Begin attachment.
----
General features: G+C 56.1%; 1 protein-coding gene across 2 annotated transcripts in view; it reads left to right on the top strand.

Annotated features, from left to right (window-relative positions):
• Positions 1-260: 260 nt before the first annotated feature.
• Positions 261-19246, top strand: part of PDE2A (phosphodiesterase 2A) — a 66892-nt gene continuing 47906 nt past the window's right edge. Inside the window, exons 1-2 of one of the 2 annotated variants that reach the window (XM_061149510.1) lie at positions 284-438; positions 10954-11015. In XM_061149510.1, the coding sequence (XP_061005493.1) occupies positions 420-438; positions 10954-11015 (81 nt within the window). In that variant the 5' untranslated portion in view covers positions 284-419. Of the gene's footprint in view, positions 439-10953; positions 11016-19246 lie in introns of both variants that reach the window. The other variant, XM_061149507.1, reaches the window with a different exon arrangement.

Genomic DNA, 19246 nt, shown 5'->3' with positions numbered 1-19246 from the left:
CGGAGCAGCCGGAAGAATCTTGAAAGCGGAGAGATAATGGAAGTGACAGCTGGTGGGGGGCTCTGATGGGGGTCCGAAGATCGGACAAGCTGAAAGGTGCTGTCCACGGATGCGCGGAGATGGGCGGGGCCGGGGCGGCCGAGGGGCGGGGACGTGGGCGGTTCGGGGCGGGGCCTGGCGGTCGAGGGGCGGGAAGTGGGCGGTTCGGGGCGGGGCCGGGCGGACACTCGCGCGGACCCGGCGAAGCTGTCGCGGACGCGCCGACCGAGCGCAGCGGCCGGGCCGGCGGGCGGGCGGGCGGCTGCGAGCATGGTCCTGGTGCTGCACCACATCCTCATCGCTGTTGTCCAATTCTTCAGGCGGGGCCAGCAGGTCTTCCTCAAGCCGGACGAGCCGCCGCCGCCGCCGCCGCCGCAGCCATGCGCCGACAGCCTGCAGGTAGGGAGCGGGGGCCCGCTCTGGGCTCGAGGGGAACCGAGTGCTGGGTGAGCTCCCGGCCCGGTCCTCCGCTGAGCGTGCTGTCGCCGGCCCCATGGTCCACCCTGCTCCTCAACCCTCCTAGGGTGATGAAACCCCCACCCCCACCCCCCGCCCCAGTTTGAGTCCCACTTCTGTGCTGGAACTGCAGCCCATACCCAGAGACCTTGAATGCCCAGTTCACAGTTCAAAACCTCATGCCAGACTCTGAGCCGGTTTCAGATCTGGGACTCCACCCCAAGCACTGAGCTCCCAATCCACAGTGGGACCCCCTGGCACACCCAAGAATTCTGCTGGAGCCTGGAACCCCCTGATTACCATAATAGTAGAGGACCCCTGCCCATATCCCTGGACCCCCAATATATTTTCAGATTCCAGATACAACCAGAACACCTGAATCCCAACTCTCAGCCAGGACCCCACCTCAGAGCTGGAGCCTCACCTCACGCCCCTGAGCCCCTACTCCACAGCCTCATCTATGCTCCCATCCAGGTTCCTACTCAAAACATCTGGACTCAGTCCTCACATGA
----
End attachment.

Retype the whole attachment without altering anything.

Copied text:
General features: G+C 56.1%; 1 protein-coding gene across 2 annotated transcripts in view; it reads left to right on the top strand.

Annotated features, from left to right (window-relative positions):
• Positions 1-260: 260 nt before the first annotated feature.
• Positions 261-19246, top strand: part of PDE2A (phosphodiesterase 2A) — a 66892-nt gene continuing 47906 nt past the window's right edge. Inside the window, exons 1-2 of one of the 2 annotated variants that reach the window (XM_061149510.1) lie at positions 284-438; positions 10954-11015. In XM_061149510.1, the coding sequence (XP_061005493.1) occupies positions 420-438; positions 10954-11015 (81 nt within the window). In that variant the 5' untranslated portion in view covers positions 284-419. Of the gene's footprint in view, positions 439-10953; positions 11016-19246 lie in introns of both variants that reach the window. The other variant, XM_061149507.1, reaches the window with a different exon arrangement.

Genomic DNA, 19246 nt, shown 5'->3' with positions numbered 1-19246 from the left:
CGGAGCAGCCGGAAGAATCTTGAAAGCGGAGAGATAATGGAAGTGACAGCTGGTGGGGGGCTCTGATGGGGGTCCGAAGATCGGACAAGCTGAAAGGTGCTGTCCACGGATGCGCGGAGATGGGCGGGGCCGGGGCGGCCGAGGGGCGGGGACGTGGGCGGTTCGGGGCGGGGCCTGGCGGTCGAGGGGCGGGAAGTGGGCGGTTCGGGGCGGGGCCGGGCGGACACTCGCGCGGACCCGGCGAAGCTGTCGCGGACGCGCCGACCGAGCGCAGCGGCCGGGCCGGCGGGCGGGCGGGCGGCTGCGAGCATGGTCCTGGTGCTGCACCACATCCTCATCGCTGTTGTCCAATTCTTCAGGCGGGGCCAGCAGGTCTTCCTCAAGCCGGACGAGCCGCCGCCGCCGCCGCCGCCGCAGCCATGCGCCGACAGCCTGCAGGTAGGGAGCGGGGGCCCGCTCTGGGCTCGAGGGGAACCGAGTGCTGGGTGAGCTCCCGGCCCGGTCCTCCGCTGAGCGTGCTGTCGCCGGCCCCATGGTCCACCCTGCTCCTCAACCCTCCTAGGGTGATGAAACCCCCACCCCCACCCCCCGCCCCAGTTTGAGTCCCACTTCTGTGCTGGAACTGCAGCCCATACCCAGAGACCTTGAATGCCCAGTTCACAGTTCAAAACCTCATGCCAGACTCTGAGCCGGTTTCAGATCTGGGACTCCACCCCAAGCACTGAGCTCCCAATCCACAGTGGGACCCCCTGGCACACCCAAGAATTCTGCTGGAGCCTGGAACCCCCTGATTACCATAATAGTAGAGGACCCCTGCCCATATCCCTGGACCCCCAATATATTTTCAGATTCCAGATACAACCAGAACACCTGAATCCCAACTCTCAGCCAGGACCCCACCTCAGAGCTGGAGCCTCACCTCACGCCCCTGAGCCCCTACTCCACAGCCTCATCTATGCTCCCATCCAGGTTCCTACTCAAAACATCTGGACTCAGTCCTCACATGA